Market fever focuses on Fed's future plans as US struggles
MARKET excitement over what the Federal Reserve will do to help an ailing US economy has more to do with what it might do in the future than with Tuesday night's announcement.
The dollar rose, and the rate investors will accept for lending to the US government fell to an 18-year low, after the US central bank said it would maintain the size of its balance sheet at around $2 trillion (€1.5tn). A curious cause for excitement, one might think, and several analysts would agree.
But the alternative -- reducing that unimaginable figure of $2 million millions -- would have put some upward pressure on interest rates. The Fed's Open Market Committee (FOMC) believes the US economy is not ready for that.
"The pace of recovery in output and employment has slowed in recent months," the FOMC said in its statement yesterday. It also repeated its promise to keep interest rates low "for an extended period".
That means zero to half a per cent for short-term rates. But that medicine is not proving sufficient. Like other central banks, the Fed has been creating new money in the economy by buying assets from the banks, particularly mortgages wrapped together as tradeable securities. These assets now belong to the Fed, bringing the value of its balance sheet to $2.3tn (€1.7tn).
In 2007, the balance sheet was less than $900bn. The $1,200bn (€932bn) difference is one measure of the monetary stimulus that the Fed has delivered. But as those securities came due for repayment, the money would have flowed back from the banks to the Fed vaults. That was the original plan, but the risk of deflation as this cash left the money supply is seen as too great. Now the idea seems to be that the Fed will use this cash to buy US government bonds -- known as Treasuries. But that is pretty much steady as she goes.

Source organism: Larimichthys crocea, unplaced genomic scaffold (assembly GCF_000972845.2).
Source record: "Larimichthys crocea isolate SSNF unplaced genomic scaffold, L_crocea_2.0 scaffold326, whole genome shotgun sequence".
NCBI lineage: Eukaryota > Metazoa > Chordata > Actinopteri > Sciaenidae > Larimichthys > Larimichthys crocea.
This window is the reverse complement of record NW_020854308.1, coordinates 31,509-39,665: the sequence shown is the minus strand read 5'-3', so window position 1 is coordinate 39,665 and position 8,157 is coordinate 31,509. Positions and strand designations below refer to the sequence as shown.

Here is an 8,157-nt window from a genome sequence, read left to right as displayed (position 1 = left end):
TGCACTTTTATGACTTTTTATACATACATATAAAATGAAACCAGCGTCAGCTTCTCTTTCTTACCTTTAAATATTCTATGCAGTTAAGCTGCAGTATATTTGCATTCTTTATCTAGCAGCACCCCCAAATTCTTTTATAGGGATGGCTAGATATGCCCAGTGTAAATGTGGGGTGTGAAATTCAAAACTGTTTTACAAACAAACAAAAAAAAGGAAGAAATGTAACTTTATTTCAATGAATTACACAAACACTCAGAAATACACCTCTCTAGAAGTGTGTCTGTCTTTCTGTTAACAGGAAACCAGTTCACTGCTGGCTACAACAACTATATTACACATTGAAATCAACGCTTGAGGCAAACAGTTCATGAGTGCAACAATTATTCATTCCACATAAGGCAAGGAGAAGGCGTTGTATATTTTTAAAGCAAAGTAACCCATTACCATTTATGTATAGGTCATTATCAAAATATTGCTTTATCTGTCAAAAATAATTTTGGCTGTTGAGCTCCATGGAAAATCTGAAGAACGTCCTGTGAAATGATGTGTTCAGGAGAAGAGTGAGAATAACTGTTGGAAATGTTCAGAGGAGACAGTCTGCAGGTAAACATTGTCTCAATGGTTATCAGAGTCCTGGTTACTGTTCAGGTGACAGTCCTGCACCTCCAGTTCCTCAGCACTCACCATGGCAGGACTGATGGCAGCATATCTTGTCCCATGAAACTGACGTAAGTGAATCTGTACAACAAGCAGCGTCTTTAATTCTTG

The market reaction seems to be that, having apparently signalled a willingness to buy Treasuries, the Fed will do so if it feels the system needs more stimulus. The printing press is primed and ready.
The Bank of England took a similar view yesterday. Its optimistic forecast of 3.5pc growth in the UK next year is being scaled back to 3pc. At the same time, UK inflation may not get back to the 2pc target until 2012. But, says the bank, it will come back, because the economy is too weak to sustain rising prices.
Markets think the UK central bank may also return to buying assets, having completed the previous programme a few months ago.
The ECB's rhetoric is different. President Jean-Claude Trichet is still fairly upbeat about the eurozone's prospects, but the central bank has also felt it too dangerous to reduce its lavish support for the banking system, or increase the short-term rate in money markets even to the official level of 1pc.
Some may feel we have been here before. The Fed in particular has rescued the markets from every crash and downturn since 1987. That may be one reason why this one is so gargantuan and difficult to fix.
Central banks and governments are right to try to avert depression and deflation. But at some point, private banks and households must address their own debt problems or the seeds of even greater trouble may be sown.